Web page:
Daniel Krige was born in South Africa and grew up in the Blue Mountains, New South Wales. He left school at fifteen and wrote the draft of what was to become his first feature film, West, the following year. At sixteen, he began working for Grundy Television, beginning a prolific career as a script-writer with scripts for such programs as Richmond Hill.
He attended the Australian Film, Television and Radio School at the same time as director Rowan Woods, cinematographer Dion Beebe, director and script-writer Samantha Lang, director Peter Duncan, and director, script-writer, and producer Robert Connolly. In the early 1990s, he wrote and directed a number of short films, including The Door (1993), Fuckwit (1994), and Our Feral Friends (1994): The Door won the Golden Hugo for Best Short Film at the Chicago International Film Festival.
In the mid-1990s, Krige returned to writing for television, with scripts for Corelli (1995), Pacific Drive (1996), Sweat (1996), Police Rescue (1996), Big Sky (1997), Mirror, Mirror II (1997), Breakers (1998), Murder Call (1997-1999), and Stingers (1999).
Since 2000, he has written for programs including Above the Law (2000); All Saints (2000), for which he was also script editor; Crash Palace (2001); Fireflies (2004); and Home and Away (2007).
In 2007, he directed his first full-length script, West, which he had originally drafted as a teenager. In 2012, he directed satirical horror film Redd Inc. to a script by Jonathan Green and Anthony O'Connor.
'Margaret Pomeranz Speaks with Writer/Director Daniel Krige' [video interview]. At The Movies, with Margaret and David. Online. (http://www.abc.net.au/atthemovies/txt/s1963646.htm) Sighted: 22/10/2012)
'Set in a small country town, FIREFLIES centres on the townspeople and its rural bushfire brigade. You can measure a township by the commitment of its people. Most of them are volunteers, from the fire brigade to the CWA. Whether you're new in town, or here for generations, when you're facing the driest hottest summer in decades, it pays to belong.'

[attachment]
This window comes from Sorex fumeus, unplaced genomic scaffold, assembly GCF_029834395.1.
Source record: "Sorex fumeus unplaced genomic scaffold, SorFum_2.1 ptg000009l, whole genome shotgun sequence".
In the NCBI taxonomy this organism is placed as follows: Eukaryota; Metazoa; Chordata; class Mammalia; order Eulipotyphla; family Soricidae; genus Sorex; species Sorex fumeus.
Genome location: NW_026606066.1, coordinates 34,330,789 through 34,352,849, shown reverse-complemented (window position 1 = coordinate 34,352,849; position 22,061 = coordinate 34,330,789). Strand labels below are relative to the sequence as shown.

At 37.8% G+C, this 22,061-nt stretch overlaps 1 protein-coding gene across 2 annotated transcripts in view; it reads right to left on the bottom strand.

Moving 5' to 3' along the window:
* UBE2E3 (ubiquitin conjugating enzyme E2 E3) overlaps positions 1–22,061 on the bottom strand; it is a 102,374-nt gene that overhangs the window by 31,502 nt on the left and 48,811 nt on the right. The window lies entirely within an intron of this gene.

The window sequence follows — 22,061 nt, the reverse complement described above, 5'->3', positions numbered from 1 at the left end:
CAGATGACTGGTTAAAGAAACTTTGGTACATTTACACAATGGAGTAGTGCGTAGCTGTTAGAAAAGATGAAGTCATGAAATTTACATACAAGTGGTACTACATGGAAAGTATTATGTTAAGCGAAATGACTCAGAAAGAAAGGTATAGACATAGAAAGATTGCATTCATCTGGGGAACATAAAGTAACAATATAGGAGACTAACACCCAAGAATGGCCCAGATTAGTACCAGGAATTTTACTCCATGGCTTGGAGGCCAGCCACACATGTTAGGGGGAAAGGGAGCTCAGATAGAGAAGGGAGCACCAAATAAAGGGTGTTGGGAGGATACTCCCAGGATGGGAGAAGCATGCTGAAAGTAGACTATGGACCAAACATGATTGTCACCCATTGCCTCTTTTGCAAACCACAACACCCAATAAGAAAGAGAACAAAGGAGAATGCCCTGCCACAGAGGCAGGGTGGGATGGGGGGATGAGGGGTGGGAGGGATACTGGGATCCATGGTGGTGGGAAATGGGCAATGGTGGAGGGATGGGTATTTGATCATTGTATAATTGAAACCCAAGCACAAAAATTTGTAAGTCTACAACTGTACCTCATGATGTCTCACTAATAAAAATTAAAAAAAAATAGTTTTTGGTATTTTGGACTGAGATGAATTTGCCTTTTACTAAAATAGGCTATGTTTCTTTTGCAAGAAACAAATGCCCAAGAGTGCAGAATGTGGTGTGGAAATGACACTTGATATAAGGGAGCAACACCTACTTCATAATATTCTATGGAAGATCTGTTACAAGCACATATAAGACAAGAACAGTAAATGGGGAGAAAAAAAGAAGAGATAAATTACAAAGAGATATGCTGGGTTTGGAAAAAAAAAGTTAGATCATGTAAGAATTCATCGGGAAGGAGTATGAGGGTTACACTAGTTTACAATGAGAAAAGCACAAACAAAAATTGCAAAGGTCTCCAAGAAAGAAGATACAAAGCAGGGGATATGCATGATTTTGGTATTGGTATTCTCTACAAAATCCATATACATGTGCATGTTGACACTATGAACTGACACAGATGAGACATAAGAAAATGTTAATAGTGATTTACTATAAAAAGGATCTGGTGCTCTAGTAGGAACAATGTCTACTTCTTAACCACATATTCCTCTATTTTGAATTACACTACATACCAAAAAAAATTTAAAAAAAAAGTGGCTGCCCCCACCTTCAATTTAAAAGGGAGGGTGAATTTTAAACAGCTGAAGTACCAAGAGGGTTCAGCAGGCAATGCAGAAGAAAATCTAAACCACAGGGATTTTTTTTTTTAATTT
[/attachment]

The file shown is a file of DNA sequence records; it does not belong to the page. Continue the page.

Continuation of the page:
One of Australia's highest rating dramas, All Saints is a Logie Award-winning Australian medical drama set in the fictional All Saints Western General Hospital in suburban Sydney. The stories originally focused on the nursing staff of Ward 17 run by Nursing Unit Manager Terri Sullivan. It was sometimes referred to as the 'garbage ward' because it took the overflow of patients.
In 2004 Network Seven producers overhauled the series in an effort to increase the show's gradually dwindling audience. They achieved this by closing down Ward 17 and transferring some of the staff to the Emergency Department managed by Frank Campion. Several other new lead characters were also introduced. The changes also saw the storylines begin to focus more on the lives of the doctors and nurses.
Another significant change to the series came in early 2009 when the producers introduced the Medical Response Unit. Central to this development was the helicopter which took doctors to rescue situations outside the hopsital and which in turn brought patients to the All Saints Emergency Department. The show's name was also changed at this time to All Saints: Medical Response Unit. The increased production costs created by having scenes shot on location played a part, however, in the series being cancelled mid-year. The series ended with the Emergency Department and Medical Response Unit teams having a dinner to farewell the last remaining original character, Von Ryan on her final day at All Saints.
All Saints was popular in many countries including the United Kingdom, Ireland, Belgium and Iran.
'Inspired by true events, Stingers reveals the shadowy and ambiguous world of undercover cops — people with covert lives and constantly changing identities. They are police who defeat crime from within the criminal world — always without a badge and frequently without protection. The series follows the lives of the operatives as they befriend and betray those on the other side of the law. For these select few, it is a deadly way of life.The undercover cops of Stingers are a unique breed. They must juggle their own lives — love, laughter, family and humanity — with the tension of the criminal personas they adopt in their passion for justice.'
Source: Australian Television Information Archive. (Sighted: 7/6/2013)